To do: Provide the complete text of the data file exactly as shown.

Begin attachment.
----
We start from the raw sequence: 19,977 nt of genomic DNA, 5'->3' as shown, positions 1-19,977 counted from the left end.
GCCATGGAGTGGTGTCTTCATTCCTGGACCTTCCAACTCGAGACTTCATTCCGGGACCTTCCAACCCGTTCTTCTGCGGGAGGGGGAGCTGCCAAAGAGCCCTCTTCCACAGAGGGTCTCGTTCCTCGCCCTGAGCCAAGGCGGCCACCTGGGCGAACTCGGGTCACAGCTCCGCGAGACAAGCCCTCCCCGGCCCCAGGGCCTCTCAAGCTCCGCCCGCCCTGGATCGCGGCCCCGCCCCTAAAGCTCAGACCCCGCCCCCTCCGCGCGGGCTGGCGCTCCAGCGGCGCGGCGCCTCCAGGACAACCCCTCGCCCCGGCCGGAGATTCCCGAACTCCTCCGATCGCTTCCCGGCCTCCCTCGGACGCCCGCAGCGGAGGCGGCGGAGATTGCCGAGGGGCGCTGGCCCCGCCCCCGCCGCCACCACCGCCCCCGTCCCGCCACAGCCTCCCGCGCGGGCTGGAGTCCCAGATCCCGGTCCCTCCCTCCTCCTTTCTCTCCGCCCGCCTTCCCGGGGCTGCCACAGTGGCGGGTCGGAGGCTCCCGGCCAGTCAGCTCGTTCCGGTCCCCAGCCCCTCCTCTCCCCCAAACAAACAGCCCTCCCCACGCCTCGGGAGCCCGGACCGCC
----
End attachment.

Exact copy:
We start from the raw sequence: 19,977 nt of genomic DNA, 5'->3' as shown, positions 1-19,977 counted from the left end.
GCCATGGAGTGGTGTCTTCATTCCTGGACCTTCCAACTCGAGACTTCATTCCGGGACCTTCCAACCCGTTCTTCTGCGGGAGGGGGAGCTGCCAAAGAGCCCTCTTCCACAGAGGGTCTCGTTCCTCGCCCTGAGCCAAGGCGGCCACCTGGGCGAACTCGGGTCACAGCTCCGCGAGACAAGCCCTCCCCGGCCCCAGGGCCTCTCAAGCTCCGCCCGCCCTGGATCGCGGCCCCGCCCCTAAAGCTCAGACCCCGCCCCCTCCGCGCGGGCTGGCGCTCCAGCGGCGCGGCGCCTCCAGGACAACCCCTCGCCCCGGCCGGAGATTCCCGAACTCCTCCGATCGCTTCCCGGCCTCCCTCGGACGCCCGCAGCGGAGGCGGCGGAGATTGCCGAGGGGCGCTGGCCCCGCCCCCGCCGCCACCACCGCCCCCGTCCCGCCACAGCCTCCCGCGCGGGCTGGAGTCCCAGATCCCGGTCCCTCCCTCCTCCTTTCTCTCCGCCCGCCTTCCCGGGGCTGCCACAGTGGCGGGTCGGAGGCTCCCGGCCAGTCAGCTCGTTCCGGTCCCCAGCCCCTCCTCTCCCCCAAACAAACAGCCCTCCCCACGCCTCGGGAGCCCGGACCGCC